SAM is a cybersecurity technology platform that runs seamlessly on any gateway, protects the home network and all its connected devices.
A wave of security startups have built solutions for enterprises that are meeting the challenges of “consumerization”, where IT organizations are tasked with securing a range of devices and apps — some brought in by employees, not issued by IT — that are on the organization’s networks. Today, a startup based out of Israel that is taking a similar approach, but aimed at consumers and the plethora of devices now connected to their home networks, is announcing a round of funding. SAM — which provides a system administered by way of a home or small office/home office internet router to monitor connected devices for suspicious activity — has raised a $12 million in funding.
The Series A includes interesting strategic investors. Led by Intel Capital, the round also includes participation from home security giant ADP, NightDragon (a cybersecurity-focused VC founded by Dave DeWalt, the former CEO of FireEye and McAfee) and Blumberg Capital.
Intel is already integrating SAM’s tech into its hardware, and ADT is evaluating how it can do so right now, said Sivan Rauscher, the CEO who first cut her teeth working on cybersecurity in the Israeli army before co-founding SAM with CTO Eilon Lotem and Vice Chairman Shmuel Chafets.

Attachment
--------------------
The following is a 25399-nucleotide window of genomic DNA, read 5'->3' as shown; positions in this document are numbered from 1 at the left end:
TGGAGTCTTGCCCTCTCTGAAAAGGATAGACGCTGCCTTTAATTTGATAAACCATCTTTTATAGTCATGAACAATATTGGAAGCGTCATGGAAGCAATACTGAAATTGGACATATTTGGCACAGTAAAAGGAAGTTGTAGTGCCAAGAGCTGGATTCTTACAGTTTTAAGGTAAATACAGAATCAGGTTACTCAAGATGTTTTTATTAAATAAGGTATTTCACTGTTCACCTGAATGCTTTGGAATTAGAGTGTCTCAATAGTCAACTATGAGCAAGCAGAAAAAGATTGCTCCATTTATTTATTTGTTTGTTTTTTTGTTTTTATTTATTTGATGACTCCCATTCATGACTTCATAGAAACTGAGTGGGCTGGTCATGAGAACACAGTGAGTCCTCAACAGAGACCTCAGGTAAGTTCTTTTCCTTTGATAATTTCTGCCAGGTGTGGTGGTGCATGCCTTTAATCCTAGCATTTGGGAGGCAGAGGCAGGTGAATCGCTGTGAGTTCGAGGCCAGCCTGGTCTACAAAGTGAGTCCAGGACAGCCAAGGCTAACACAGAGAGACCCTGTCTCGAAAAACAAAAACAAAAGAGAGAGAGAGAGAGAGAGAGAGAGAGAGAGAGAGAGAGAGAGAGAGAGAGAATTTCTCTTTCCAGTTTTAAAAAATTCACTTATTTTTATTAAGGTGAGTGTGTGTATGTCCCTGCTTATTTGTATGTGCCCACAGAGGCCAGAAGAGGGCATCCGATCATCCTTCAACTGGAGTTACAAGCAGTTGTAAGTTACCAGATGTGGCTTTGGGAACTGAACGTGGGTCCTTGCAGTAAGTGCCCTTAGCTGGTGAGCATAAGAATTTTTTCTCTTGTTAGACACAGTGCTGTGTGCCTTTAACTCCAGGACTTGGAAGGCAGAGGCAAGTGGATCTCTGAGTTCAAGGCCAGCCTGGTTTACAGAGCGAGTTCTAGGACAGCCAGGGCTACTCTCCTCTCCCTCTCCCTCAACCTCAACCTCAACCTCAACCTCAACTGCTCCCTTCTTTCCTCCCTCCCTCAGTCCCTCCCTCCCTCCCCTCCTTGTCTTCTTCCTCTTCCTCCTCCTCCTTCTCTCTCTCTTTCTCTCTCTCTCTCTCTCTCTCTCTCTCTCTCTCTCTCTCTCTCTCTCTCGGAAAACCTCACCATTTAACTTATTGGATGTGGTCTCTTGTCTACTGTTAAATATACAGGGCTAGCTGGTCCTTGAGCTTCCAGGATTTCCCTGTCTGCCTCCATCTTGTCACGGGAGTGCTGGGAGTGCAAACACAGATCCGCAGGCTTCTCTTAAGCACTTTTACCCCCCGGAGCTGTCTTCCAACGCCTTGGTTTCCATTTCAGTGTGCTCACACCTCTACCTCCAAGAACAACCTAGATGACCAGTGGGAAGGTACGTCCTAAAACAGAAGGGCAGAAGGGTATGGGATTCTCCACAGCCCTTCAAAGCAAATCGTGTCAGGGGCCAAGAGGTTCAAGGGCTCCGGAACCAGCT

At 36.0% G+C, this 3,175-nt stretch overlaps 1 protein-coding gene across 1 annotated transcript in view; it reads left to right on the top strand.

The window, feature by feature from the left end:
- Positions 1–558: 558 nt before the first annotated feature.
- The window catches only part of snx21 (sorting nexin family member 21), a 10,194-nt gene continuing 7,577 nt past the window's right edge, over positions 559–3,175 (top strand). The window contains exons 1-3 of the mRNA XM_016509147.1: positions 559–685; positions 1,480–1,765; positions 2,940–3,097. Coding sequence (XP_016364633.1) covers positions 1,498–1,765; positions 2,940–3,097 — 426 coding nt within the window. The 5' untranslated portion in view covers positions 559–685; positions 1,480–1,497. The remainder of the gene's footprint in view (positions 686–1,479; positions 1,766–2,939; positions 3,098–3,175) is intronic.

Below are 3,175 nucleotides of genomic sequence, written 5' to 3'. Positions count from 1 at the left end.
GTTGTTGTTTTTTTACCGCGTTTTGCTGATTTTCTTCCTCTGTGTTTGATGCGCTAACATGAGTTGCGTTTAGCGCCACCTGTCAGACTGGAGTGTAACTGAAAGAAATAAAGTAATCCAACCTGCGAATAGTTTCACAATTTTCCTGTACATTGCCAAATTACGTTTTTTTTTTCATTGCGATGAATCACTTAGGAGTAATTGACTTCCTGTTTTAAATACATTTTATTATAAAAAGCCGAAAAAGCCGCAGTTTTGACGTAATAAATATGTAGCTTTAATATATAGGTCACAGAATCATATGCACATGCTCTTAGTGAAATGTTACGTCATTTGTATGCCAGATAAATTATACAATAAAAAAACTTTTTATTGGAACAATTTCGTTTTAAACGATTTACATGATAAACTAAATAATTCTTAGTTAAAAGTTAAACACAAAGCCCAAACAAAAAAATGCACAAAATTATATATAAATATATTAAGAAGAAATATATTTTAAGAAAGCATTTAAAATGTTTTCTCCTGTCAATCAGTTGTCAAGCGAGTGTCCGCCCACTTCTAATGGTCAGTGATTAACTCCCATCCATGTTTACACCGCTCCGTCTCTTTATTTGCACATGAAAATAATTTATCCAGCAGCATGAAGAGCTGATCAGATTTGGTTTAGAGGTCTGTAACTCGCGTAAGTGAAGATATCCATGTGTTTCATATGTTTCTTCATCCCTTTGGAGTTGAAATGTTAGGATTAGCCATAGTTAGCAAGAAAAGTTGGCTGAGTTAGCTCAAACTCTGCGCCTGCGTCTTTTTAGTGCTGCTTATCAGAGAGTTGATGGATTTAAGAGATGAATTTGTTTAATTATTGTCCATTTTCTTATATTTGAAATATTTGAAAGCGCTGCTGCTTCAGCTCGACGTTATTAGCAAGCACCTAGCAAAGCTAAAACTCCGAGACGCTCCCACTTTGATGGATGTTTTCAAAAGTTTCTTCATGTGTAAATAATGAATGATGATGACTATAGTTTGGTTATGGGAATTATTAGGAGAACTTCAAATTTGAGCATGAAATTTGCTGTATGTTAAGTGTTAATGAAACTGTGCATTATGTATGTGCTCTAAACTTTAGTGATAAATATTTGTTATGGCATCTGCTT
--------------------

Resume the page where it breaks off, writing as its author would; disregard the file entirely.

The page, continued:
Prior to this round, SAM first emerged from stealth in February 2018 with $4 million from backers that included Team8, the well-supported VC-company incubator, whose co-founders Nadav Zafir, Israel Grimberg, and Liran Grinberg now also serve as advisors to the startup.
One of the reasons for following that up relatively quickly with more funding is because SAM has already signed some deals and it’s making its way into the market. Rauscher said that the first services using the startup’s tech will go live in Germany, Belgium and UK soon. (She declined to name the telcos that will roll it out, since “they want to keep the element of surprise,” she said.) It’s also already deployed across some 4 million devices by way of Israeli carrier Bezeq.
The company is notable because in the world of cybersecurity, many of the most talented people and companies are focused on targeting the enterprise market. In a way, that is not a surprise, since these typically are larger and more complex networks, and a larger amount of data is more immediately at stake.
(And you could argue that in fact this is also an enterprise play, since SAM is working with telcos to provide services to consumers: “We have an agenda to protect the end user but also the carrier as well,” Rauscher said.)
SAM is coming into the market at a key time.